844 days, 20,256 hours, 1,215,360 minutes, or 72,921,600 seconds. That is the approximate duration of my world tour. I never wanted it to end and now, in a manner of speaking, I suppose it never has to. If you wish to go by country do so by clicking on one above. They are numbered in the order I visited them, more or less. If you enjoy reading about it even a tenth as much as I enjoyed living it then you will not have wasted your time. Grab a refreshing beverage, settle in a comfortable chair, and make a journey across the world, experiencing it as I did. Then get off your ass and check it out for yourself. You're not getting any younger.

Swayambhunath 'Monkey Temple' (Kathmandu, Nepal)

Nov 2nd, 2009 – Yesterday, I went for another stroll, this time to the Buddhist temple of Swayambhunath atop a hill west of Kathmandu. This particular temple is better known as ‘Monkey Temple’ in honor of the rambunctious primates that inhabit the temple complex. My fascination with urban primates is on the decline as most of the ones subjected to city life inevitably turn into assholes. I’ve also discovered that monkeys can carry a form of herpes which can be transmitted through saliva. Herpes from a monkey? There is just nothing good about that.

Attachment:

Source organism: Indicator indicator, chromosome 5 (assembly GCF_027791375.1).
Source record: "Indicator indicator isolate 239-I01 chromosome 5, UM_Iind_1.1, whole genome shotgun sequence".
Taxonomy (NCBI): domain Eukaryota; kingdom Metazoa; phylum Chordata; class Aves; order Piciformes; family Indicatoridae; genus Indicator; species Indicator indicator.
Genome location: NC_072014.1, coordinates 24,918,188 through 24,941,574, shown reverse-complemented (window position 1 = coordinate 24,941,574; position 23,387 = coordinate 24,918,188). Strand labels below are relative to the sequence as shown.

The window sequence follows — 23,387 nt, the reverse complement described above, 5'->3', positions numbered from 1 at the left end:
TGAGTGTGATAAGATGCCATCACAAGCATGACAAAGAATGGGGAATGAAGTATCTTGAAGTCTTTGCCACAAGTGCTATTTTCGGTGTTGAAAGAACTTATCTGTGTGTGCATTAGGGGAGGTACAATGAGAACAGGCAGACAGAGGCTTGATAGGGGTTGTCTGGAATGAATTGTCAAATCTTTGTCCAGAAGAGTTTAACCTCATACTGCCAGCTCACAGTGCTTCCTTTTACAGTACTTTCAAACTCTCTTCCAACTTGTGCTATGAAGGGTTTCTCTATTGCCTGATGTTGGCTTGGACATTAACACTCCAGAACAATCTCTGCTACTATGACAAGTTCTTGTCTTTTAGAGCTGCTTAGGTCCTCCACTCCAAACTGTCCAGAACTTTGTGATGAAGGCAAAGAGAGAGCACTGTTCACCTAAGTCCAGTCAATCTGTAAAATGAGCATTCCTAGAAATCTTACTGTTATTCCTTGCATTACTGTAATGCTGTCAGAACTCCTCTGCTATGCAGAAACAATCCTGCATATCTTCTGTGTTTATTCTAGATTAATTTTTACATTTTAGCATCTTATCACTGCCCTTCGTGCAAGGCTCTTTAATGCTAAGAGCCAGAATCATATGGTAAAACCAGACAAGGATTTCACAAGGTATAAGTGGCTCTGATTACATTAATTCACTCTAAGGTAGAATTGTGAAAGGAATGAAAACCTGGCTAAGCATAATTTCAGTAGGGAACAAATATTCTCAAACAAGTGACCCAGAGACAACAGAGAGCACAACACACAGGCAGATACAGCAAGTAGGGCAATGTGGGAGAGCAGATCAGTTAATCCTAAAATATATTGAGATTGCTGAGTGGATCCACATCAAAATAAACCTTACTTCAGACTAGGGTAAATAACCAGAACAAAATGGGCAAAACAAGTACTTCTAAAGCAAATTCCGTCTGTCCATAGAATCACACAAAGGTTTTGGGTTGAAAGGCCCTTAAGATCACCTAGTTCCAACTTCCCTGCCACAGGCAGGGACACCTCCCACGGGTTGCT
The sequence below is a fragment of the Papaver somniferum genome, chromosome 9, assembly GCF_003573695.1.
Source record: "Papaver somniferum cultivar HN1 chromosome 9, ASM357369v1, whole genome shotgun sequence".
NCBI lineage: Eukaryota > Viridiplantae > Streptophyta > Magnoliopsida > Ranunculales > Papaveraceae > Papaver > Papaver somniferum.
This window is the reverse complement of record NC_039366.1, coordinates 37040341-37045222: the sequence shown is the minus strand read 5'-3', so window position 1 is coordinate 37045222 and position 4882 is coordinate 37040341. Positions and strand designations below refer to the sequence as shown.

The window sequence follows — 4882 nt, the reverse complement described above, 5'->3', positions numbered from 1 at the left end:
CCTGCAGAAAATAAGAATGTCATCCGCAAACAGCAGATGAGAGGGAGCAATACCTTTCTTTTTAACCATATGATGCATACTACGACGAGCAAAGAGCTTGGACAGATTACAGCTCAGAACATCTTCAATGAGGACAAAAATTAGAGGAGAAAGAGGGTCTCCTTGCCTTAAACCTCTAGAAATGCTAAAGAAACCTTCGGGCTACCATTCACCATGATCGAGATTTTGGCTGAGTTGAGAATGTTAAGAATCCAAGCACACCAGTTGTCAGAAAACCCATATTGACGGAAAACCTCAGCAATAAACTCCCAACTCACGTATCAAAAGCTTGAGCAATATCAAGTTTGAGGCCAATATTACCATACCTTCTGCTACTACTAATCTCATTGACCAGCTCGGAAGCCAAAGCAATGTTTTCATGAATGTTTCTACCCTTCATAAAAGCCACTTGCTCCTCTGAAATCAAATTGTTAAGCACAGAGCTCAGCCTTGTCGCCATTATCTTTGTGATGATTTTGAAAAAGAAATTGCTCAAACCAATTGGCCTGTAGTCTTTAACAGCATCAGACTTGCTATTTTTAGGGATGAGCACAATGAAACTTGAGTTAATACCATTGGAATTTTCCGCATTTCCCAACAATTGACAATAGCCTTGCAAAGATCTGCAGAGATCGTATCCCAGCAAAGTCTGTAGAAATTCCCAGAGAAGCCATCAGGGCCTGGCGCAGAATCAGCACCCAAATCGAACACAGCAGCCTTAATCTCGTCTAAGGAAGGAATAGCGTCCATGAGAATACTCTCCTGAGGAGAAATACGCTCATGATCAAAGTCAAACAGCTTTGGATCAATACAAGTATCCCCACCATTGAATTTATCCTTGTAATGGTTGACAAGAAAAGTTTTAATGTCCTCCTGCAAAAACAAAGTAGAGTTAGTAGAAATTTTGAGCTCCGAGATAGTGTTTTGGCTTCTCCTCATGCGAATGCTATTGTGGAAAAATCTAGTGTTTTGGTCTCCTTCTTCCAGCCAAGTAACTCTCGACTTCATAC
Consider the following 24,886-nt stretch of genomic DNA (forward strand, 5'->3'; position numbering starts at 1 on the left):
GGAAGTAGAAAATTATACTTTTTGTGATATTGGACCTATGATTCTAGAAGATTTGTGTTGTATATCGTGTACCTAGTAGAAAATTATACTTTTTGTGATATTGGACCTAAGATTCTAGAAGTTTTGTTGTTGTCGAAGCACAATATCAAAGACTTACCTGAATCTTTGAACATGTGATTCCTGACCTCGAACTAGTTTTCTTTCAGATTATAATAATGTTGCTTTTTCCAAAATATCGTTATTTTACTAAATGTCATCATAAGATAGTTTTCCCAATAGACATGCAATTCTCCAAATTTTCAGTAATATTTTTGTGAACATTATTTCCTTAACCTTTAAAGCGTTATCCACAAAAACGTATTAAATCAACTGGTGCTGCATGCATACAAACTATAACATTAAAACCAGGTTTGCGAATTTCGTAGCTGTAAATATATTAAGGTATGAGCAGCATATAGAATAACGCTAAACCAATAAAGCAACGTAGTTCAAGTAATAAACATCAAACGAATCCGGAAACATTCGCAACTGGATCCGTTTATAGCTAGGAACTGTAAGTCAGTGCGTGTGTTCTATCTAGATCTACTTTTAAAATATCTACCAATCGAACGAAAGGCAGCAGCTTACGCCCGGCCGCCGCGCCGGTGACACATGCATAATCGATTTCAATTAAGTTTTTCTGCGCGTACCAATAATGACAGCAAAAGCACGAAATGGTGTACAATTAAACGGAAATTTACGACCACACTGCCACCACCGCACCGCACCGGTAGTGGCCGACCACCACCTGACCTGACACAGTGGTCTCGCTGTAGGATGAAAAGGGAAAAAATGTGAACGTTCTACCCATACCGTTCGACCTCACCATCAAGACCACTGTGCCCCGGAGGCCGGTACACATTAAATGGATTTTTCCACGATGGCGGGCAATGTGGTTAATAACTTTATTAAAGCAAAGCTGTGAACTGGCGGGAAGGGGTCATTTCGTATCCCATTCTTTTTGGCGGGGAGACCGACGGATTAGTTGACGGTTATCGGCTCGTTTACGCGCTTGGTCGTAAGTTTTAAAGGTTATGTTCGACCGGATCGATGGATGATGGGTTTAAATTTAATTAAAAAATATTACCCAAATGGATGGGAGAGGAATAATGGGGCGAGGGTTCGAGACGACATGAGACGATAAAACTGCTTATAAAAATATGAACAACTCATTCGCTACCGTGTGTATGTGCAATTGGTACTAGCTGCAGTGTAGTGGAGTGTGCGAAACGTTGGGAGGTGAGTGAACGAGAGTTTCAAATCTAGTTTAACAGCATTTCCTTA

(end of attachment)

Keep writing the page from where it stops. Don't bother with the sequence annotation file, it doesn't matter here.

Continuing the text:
My stroll actually began as a rickshaw ride, or should I say drive? Yep, I convinced the operator to let me take the reins. It was not pretty. Had it been designed for a Nepali mutant (i.e. an individual over six feet) I am sure it would have been delightful. As it was my knees were either at my elbows or in my armpits. It also had a bit of a pulling problem as I quickly discovered. One rotation sent me into the curb. As I failed to fully appreciate the width of the passenger area I came close to knocking over a parked motorcycle. I wonder what the Nepali word for ‘douchebag’ is?

I'm no traffic cop but.......

I soldiered on but found braking to be a problem also and that, combined with the steering issue, made my maiden voyage a real trial. The owner was leery of my skills so he constantly had his hand on the left handle bar and the back brake. Probably a good thing. People stared. Horns honked. My heart pounded. I have a new found respect for rickshaw drivers, not that I was unsympathetic before but now I really get it.